Does the East Marion community want to eat at the Blue Inn? That’s a question that came up during a public hearing before the Southold Town Planning Board Monday night.
Neighbor Joseph Zizzo even asked for a show of hands from the East Marion residents in the packed Southold Town meeting room, where a hearing on the controversial Galley Ho proposal in New Suffolk took place minutes later.
No one raised their hand.
But inn owner Sam Glass said to thrive as a business the Main Road destination needs to open its restaurant to outside patrons. Existing restrictions, put in place over quality of life complaints from neighbors about the inn under its previous owner, limit food service to guests of the hotel.
“We need the public to come to our inn,” Mr. Glass said. “Our issue is having enough patronage to support the inn. It’s in the best interest of the community [to have the inn thrive.]”
In order to move forward with plans to open the 1,000 square-foot restaurant to the public, the Blue Inn is seeking approval of its amended site plan.
Critics of the plan, which include about a dozen neighbors who spoke out against the plan Monday, argued that the 1.37 acre inn property could not support the parking needed to expand the use of the restaurant. They also cited noise and traffic concerns as reasons for the Planning Board to reject the proposal.
“We have a history with the Blue Inn,” said East Marion Community Association co-president Robin Imandt. “We’re all sort of on edge not to go down that road again.
“The East Marion Community Association is committed to maintaining the rural, agricultural character of the community. We want it to be the quiet [hamlet] it is.”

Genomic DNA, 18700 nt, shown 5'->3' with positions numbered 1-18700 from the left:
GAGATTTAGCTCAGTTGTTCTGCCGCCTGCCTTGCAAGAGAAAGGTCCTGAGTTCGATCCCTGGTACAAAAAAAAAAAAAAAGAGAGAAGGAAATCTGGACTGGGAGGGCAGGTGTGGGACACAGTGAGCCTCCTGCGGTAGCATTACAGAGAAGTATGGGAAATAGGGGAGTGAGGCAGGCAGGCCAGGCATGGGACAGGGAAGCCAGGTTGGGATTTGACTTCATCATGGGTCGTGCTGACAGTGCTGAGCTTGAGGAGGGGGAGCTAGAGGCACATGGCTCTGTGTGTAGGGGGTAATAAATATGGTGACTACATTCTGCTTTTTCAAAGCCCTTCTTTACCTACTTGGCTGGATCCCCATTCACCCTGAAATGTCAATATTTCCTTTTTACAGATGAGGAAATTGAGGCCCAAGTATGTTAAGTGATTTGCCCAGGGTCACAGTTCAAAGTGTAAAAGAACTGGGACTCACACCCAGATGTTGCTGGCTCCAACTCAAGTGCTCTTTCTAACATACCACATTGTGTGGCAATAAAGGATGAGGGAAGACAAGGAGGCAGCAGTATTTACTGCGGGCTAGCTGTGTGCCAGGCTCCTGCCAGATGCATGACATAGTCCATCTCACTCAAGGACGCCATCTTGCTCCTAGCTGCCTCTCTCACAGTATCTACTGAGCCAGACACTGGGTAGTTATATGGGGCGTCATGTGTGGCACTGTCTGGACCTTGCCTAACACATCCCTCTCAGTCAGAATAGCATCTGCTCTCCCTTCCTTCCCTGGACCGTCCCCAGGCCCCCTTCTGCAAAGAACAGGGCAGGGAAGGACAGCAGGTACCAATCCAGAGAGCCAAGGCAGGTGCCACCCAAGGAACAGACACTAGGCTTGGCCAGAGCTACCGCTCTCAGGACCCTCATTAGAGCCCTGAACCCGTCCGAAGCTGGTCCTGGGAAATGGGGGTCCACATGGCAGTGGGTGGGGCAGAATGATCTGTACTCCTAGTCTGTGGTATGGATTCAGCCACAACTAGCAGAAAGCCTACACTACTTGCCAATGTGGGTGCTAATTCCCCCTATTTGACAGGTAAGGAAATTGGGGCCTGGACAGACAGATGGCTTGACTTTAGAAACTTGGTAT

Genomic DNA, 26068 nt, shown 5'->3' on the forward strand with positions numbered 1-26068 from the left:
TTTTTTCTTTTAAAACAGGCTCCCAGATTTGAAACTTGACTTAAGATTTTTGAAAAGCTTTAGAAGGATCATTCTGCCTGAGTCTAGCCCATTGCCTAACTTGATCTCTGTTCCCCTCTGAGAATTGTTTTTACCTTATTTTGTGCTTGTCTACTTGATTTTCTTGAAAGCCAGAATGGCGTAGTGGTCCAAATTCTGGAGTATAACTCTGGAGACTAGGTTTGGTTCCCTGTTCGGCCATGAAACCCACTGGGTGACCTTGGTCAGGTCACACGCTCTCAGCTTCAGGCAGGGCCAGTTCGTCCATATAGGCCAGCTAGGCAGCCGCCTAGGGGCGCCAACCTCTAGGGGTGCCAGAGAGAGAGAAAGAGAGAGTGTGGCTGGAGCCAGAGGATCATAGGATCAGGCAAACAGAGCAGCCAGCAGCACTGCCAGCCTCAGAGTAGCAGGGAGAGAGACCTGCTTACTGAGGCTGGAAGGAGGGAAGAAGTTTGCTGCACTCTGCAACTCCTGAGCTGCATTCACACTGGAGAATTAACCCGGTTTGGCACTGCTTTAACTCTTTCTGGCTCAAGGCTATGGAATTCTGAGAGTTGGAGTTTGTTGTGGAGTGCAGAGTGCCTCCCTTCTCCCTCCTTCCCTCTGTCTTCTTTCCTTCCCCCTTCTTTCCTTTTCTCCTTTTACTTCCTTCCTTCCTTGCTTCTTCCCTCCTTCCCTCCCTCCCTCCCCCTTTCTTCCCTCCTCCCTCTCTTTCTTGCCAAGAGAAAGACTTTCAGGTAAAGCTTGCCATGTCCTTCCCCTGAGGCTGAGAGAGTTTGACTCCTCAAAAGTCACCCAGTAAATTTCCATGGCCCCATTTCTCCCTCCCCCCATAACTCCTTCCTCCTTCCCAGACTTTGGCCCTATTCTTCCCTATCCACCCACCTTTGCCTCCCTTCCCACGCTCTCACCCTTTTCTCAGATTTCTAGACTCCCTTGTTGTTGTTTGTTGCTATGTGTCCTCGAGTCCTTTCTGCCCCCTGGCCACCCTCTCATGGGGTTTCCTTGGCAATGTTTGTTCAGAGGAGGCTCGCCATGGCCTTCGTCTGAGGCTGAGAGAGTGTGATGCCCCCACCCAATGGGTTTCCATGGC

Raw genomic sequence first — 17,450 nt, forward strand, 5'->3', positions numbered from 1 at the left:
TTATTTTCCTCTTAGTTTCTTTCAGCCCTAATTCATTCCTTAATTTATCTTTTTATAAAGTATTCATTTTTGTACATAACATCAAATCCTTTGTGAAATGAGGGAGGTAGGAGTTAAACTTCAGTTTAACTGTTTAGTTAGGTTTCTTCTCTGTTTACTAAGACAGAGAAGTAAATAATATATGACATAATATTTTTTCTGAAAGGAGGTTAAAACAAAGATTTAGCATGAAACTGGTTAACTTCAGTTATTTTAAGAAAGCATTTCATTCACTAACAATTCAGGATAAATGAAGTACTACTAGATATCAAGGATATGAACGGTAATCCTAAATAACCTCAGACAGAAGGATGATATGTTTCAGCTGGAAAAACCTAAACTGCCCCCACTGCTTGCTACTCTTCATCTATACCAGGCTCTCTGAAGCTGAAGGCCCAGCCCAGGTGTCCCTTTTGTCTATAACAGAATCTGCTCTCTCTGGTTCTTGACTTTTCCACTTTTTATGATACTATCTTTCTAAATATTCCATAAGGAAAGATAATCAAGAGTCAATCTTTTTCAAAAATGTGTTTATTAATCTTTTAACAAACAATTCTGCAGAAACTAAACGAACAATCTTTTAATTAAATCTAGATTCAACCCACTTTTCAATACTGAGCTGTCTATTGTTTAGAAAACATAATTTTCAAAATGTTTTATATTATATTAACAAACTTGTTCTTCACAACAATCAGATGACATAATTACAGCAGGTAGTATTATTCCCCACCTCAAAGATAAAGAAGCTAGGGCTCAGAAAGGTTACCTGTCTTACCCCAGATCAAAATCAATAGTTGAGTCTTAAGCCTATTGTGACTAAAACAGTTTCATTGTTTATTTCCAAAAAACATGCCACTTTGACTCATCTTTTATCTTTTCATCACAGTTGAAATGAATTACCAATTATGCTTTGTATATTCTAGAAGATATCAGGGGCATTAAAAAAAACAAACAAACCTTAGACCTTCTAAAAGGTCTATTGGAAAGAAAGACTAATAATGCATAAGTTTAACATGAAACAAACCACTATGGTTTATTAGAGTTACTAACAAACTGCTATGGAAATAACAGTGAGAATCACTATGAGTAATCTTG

Some residents suggested that although the inn has been a good neighbor since Mr. Glass took over the property in 2010, the restaurant proposal is a sign that things are changing.
The Southold Town Zoning Board of Appeals granted a special exception for the restaurant to expand its food service in November, pending approval of the amended site plan.
The exception was approved with more than a dozen operating conditions, including:
• The restaurant can only open to the public on Fridays, Saturdays and Sundays from June 1 through Labor Day.
• No outdoor music can be played after 9 p.m. and the bar needs to close at 11 p.m.
• Small events are also permitted until 9 p.m.
• The restaurant is subject to a 48-person occupancy limit.
• A parking attendant must be hired to manage traffic.
• The restaurant cannot be advertised. (Mr. Glass said Monday night that this restriction is limited to advertising along Main Road.)
Mr. Glass said the Blue Inn currently has a parking space for each of its 26 units. Under the amended plan, valet service would be offered to allow for 26 more cars to be parked on a grassy area of the property.
“That concerns me,” said Old Orchard Lane resident Kathleen Richter, who said she didn’t think there’s enough room to accommodate that much parking on the property. “They’ll be parking on someone else’s lawn.”
Ms. Imandt questioned whether the plan to park cars on the inn lawn was environmentally friendly.
Planning Board chairman Donald Wilcenski said the purpose of the hearing is simply to gather information from the public.
“All of the comments we hear tonight will be looked into,” he said.
The Planning Board voted to keep the hearing open until its next meeting July 7.